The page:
It was purely an evolutionary quirk that had made the thing, which appeared to be pulling itself through a tear in the very fabric of reality, resemble a giant squid. Apparently reality was akin to a crystalline structure suspended in some liquid hyperreality that the varying membranes separating different multiverses hung in like ice in cold water. This thing was born out there in the intense pressure regions of ultimate truth and this form was the one most suited to navigation. Others might have considered it a god but he considered it a damned nuisance.

The belief gun, charged up with oneiric energy from the dreamcatcher, barely made a dent in its cohesion matrix. This one seemed a lot more robust than the last one. It was ironic that the fact he had experience with these things may actually be the determining factor in their increased strength. If belief was a key sequence that unlocked the upper dimensions, if it was indeed a beacon which drew these creatures in, then every time that he encountered one he was going to become a stronger draw for them.

He had been sleeping so he supposed that he must have been dreaming. Becoming an anchor for the bloody things was kind of antithetical to someone who spent most of his life dealing with supernatural infestations. He wasn’t sure what this bugger was called because he rarely stopped to note their names down in his little black book before he shot them point blank between the eyes.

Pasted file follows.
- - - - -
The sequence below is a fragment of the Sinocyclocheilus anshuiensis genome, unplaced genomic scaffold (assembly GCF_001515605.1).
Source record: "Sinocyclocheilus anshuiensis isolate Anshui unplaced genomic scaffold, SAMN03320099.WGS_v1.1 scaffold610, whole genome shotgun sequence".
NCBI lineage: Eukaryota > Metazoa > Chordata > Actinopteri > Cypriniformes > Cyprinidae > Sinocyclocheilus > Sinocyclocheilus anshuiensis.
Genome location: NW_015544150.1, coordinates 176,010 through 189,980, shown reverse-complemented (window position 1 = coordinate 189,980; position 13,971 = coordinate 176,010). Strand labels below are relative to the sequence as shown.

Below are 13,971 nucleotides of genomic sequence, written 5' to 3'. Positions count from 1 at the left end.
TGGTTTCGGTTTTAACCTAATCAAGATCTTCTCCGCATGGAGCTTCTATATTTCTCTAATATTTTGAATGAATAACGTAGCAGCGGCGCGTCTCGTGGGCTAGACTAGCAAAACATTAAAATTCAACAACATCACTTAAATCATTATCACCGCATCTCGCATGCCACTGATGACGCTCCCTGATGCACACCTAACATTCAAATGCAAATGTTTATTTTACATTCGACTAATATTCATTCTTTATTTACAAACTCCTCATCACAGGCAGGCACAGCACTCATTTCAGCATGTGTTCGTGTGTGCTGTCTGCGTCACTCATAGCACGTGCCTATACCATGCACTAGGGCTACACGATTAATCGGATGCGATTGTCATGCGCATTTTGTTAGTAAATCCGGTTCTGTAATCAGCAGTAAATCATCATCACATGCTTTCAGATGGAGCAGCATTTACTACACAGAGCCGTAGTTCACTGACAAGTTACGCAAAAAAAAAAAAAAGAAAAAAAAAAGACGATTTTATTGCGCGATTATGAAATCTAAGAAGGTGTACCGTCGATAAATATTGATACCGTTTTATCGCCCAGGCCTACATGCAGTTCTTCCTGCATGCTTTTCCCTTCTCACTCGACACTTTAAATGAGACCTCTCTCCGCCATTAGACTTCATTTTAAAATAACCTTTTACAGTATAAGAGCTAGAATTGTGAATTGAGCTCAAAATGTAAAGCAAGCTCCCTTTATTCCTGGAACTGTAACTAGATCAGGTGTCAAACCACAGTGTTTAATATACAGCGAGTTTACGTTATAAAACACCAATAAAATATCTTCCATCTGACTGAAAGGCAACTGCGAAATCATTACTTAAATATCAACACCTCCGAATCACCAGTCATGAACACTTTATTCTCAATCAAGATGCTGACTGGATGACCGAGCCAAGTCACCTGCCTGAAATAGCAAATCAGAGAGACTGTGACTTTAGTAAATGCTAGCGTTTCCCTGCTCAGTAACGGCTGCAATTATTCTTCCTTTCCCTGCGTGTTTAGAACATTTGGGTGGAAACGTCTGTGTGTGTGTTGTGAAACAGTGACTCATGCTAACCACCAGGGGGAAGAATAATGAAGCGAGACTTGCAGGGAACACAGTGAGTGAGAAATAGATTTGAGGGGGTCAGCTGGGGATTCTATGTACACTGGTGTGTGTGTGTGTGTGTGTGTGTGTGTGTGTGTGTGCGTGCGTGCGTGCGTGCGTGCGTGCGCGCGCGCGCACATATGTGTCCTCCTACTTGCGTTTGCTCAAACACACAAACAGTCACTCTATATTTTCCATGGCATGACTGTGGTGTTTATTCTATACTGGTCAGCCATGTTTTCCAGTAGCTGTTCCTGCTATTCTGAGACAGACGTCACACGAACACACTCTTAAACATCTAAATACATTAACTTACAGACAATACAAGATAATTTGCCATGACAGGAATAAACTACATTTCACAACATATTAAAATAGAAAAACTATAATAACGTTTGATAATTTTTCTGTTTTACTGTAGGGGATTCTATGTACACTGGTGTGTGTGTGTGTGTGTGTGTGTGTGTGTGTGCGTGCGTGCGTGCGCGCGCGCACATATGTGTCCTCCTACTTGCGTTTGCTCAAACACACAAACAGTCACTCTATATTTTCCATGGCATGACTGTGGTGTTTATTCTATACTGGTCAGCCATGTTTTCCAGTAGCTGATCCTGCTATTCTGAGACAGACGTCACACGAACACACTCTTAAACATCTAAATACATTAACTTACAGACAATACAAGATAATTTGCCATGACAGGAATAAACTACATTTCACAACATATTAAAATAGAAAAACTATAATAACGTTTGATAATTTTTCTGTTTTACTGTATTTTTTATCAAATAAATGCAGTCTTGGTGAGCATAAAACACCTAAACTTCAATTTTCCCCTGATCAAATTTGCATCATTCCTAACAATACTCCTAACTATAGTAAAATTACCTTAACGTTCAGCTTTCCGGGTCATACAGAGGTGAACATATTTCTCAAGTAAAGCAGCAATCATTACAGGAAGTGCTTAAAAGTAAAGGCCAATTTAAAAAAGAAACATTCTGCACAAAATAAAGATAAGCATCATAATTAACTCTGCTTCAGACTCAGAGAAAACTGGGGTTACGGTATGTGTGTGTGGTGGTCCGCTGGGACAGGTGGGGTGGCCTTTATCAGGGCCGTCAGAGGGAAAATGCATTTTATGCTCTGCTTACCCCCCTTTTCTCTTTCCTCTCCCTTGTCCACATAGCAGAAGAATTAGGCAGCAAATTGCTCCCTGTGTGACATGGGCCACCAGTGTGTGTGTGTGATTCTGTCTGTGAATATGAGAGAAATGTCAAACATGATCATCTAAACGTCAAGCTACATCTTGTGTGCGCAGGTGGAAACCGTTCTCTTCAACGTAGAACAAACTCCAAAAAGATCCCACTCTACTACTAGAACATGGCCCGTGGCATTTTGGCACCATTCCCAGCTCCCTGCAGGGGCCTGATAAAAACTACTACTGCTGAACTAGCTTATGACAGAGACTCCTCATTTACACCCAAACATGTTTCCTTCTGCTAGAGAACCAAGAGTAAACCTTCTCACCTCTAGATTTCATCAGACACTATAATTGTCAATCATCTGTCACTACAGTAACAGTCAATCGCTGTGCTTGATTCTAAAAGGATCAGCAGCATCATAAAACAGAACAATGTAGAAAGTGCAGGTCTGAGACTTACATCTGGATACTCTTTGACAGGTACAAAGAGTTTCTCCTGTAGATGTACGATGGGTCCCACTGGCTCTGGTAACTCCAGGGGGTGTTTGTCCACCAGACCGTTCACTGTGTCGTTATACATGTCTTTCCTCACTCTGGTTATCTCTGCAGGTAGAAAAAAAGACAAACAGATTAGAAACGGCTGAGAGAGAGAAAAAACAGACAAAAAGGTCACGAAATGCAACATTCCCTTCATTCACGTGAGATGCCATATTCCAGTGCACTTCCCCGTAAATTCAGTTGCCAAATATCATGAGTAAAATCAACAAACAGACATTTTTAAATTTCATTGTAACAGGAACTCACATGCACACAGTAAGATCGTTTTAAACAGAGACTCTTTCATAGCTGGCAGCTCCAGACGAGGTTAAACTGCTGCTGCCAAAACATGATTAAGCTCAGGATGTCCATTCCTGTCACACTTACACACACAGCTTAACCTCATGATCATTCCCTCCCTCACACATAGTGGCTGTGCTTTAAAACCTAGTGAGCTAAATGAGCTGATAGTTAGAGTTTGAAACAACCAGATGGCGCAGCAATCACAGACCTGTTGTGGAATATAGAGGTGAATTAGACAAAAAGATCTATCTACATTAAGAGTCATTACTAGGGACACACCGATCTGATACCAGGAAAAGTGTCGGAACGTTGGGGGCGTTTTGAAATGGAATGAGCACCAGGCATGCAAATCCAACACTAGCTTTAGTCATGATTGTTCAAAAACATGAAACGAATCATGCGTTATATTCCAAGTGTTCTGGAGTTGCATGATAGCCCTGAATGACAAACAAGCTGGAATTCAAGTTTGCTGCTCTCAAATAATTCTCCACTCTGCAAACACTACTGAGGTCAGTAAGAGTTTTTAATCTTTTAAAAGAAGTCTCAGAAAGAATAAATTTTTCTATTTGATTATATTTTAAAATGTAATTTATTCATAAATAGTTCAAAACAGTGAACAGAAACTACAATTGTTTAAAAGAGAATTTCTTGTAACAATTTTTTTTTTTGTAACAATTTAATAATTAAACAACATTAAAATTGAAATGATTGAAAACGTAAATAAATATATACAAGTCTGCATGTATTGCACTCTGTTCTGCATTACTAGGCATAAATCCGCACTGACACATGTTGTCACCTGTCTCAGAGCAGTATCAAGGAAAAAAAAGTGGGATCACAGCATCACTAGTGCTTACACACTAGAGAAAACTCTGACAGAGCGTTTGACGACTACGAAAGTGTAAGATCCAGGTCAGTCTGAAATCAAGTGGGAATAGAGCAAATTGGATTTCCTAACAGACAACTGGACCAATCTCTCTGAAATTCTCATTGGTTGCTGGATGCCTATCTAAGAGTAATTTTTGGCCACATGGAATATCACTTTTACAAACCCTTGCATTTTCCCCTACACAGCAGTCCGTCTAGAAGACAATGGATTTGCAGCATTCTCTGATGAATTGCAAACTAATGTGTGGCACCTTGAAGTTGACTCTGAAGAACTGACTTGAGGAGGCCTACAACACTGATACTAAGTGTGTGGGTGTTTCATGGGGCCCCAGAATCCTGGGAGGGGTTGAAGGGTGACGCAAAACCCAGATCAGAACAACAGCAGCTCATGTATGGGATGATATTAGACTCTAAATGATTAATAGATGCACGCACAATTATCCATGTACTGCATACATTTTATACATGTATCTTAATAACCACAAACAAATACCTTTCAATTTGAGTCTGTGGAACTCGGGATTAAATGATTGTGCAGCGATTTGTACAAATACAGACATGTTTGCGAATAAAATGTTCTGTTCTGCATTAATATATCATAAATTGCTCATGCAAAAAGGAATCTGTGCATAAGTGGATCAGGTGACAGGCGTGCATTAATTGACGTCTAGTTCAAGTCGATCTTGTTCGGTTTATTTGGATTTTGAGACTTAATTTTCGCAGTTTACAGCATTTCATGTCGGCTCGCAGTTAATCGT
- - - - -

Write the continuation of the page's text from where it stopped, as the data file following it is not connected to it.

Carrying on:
He reached into his backpack by the bed and produced a null-bomb. The tentacle slapped wetly against the wall leaving a trail of gelatinous goop hanging. Shit – he’d only just decorated. The bomb hit the thing in the eye and blew up – the blast wave was a strange phenomenon: the null-bomb healed reality by planting disbelief in the wielder and detuning the immediate area so that any intruders lost their purchase. What could you say it was? A reality enema? The existential equivalent of an electromagnetic pulse generator?

He wondered whether or not the thing might actually taste like what it resembled – he liked calamari so if it proved to have a nice flavour then he would be well in. It did not bother him that he may be eating one of the elder gods. He picked up his cellphone and hit number 1 on the speed-dial.